This is a demonstration of science and reason. If one doesn't *believe* in the power of natural selection after reading this book, then that person is not rational.There is an old saying among empiricists... "a fact is something that even your enemy has to agree with." Evolution is a fact. Remember, the word "theory" has a different meaning in science than it does in the vernacular. In science, EVERYTHING is a theory. Even gravity. For something to be a theory it has to already be very mature and just shy of utterly provable.Anyway, TBW does a tremendous job of make the RATIONAL case for Darwinism. It appeals to those who think rationally, not emotionally.TBW is a bit technical so you can't "space out: while reading - you must think and engage your mind, and it is well worth it.Dawkings makes the case that Darwinism is not only a viable explanation for the advanced species that walk the earth, but it is the ONLY explanation.The three main points (there are others) that I picked up are:1) the immense amount of time that natural selection (Darwinism) takes. 30,000 million years, for example, is considered a "flicker"!2) Natural Selection consists of many, many (thousands) of very small incremental steps. Very many. And very small. The complexity of the eye, for example, did not evolve from bar skin to eye in one step!3) Natural selection also fails. There are many animals, and entire species, that didn't make it! But, the only we thing that we see today are the ones that made it - so we think "wow, how amazing this all is!". Of course, all we CAN see are the species that made it, which are by definition, the amazing sophisticated creatures.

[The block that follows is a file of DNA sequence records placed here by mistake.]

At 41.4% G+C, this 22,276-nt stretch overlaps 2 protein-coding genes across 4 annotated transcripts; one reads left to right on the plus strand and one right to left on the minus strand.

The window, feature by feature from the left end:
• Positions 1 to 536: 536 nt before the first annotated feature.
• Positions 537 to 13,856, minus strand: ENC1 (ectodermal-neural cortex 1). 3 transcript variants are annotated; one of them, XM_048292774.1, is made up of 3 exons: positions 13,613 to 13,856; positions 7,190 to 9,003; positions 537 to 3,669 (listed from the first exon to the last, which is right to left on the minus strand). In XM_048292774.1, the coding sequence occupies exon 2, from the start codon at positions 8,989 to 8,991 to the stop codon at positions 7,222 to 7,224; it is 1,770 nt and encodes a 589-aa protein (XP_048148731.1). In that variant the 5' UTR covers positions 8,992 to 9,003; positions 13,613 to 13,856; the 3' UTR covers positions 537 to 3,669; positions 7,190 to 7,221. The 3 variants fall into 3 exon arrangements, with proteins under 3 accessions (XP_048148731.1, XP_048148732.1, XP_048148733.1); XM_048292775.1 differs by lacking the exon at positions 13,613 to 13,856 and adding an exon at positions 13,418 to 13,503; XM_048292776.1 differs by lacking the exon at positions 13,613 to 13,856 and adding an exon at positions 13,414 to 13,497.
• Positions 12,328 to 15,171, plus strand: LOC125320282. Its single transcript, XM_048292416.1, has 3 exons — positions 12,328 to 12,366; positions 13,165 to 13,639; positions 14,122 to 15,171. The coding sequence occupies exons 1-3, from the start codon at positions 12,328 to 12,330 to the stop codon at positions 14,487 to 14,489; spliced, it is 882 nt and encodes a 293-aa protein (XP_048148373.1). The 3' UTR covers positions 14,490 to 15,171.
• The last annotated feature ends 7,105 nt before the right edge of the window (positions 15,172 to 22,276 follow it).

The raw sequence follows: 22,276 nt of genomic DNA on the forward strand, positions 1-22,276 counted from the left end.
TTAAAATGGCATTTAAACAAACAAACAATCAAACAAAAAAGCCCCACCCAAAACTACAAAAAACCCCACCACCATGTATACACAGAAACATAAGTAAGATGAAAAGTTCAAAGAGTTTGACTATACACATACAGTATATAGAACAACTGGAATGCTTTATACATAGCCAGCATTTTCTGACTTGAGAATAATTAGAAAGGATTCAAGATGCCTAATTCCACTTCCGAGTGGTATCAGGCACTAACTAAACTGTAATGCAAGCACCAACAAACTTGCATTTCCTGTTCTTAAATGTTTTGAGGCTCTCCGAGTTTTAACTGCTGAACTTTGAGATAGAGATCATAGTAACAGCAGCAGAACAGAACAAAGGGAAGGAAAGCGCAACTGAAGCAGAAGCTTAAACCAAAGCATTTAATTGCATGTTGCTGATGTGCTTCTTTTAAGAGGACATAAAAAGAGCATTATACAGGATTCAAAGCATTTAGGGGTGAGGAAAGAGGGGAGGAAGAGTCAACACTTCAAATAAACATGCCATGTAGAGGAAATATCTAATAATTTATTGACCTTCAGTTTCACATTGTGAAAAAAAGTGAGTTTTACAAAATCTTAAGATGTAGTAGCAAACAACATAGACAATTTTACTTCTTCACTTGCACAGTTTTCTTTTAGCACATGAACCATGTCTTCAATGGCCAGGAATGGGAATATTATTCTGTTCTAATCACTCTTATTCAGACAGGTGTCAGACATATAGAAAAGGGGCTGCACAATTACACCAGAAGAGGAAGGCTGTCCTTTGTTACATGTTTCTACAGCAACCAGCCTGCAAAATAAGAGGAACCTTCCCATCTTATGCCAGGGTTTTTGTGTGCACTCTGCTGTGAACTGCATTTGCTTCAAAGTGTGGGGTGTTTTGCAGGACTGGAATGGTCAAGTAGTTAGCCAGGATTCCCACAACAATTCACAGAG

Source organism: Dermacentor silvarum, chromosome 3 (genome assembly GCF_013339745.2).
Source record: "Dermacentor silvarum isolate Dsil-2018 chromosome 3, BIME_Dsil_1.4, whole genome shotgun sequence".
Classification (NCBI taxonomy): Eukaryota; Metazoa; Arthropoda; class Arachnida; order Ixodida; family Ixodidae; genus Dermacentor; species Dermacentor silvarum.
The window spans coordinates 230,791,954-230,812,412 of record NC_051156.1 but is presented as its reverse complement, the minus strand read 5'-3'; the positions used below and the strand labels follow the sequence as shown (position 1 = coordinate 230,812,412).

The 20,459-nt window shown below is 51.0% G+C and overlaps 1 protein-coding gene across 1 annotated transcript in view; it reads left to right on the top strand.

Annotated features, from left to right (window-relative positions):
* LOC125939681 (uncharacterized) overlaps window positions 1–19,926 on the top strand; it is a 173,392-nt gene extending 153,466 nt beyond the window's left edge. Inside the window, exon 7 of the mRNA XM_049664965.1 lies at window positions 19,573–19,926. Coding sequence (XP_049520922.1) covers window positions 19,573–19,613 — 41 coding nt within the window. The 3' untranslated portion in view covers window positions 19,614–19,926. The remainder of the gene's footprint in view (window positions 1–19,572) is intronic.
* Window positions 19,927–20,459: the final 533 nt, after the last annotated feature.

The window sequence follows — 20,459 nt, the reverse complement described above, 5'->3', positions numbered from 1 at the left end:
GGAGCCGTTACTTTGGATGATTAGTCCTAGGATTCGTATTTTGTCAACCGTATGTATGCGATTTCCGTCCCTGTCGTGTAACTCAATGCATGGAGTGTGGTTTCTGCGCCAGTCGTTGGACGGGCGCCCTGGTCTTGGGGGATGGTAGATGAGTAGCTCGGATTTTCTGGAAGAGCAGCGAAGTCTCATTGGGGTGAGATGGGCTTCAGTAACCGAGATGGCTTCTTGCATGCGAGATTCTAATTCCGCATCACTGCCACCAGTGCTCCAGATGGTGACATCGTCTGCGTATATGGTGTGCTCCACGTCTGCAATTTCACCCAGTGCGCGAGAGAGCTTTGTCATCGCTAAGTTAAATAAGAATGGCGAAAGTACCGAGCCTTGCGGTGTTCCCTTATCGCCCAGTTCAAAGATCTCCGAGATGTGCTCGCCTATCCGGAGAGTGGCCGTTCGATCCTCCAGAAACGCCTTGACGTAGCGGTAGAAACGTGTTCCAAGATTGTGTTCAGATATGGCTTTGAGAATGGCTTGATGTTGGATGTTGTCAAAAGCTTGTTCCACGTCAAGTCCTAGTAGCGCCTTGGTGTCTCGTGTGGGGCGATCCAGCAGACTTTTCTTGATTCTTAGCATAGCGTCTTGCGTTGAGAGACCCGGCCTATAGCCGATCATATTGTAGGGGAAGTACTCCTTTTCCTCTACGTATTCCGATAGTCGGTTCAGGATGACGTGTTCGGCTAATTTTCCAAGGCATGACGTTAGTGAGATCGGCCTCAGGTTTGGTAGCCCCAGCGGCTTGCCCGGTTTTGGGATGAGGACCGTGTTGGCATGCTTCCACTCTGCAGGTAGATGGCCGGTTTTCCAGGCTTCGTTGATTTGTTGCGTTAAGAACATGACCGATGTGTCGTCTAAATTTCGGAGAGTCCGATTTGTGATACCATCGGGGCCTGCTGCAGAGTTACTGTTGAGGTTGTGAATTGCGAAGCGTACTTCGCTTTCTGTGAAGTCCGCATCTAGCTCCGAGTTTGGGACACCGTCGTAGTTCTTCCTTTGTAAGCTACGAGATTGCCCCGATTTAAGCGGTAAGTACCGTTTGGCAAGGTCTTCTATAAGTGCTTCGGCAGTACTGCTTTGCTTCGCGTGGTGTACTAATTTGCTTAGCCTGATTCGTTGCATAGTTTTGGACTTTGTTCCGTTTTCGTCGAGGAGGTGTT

maryh10000 on LibraryThing More than 1 year ago
Disappointing. Most of the book sets up strawman arguments. Finally, in the last chapter (or maybe, actually, an appendix), he brings up the argument that nothing he's said precludes God being involved in the ongoing process of evolution. Well, yes. *That's* the argument I thought the whole book was trying to make!
pod on LibraryThing More than 1 year ago
Excellent book.Not easy for people with no knowledge in evolutionism theories, but not impossible to read and clearly understand it.Clear sentences and 'light' approach (considering the difficult toopic) of exposure. Brilliant way of argumentating.I've enjoyed the most the first half of the book, in which Dawkins tries to explain how in practical the evolution/mutation of the species happen.I've found the last chapters (the comparisons between different theories of evolution) to be a little bit more difficult to follow.Surely reading it is worthwhile the effort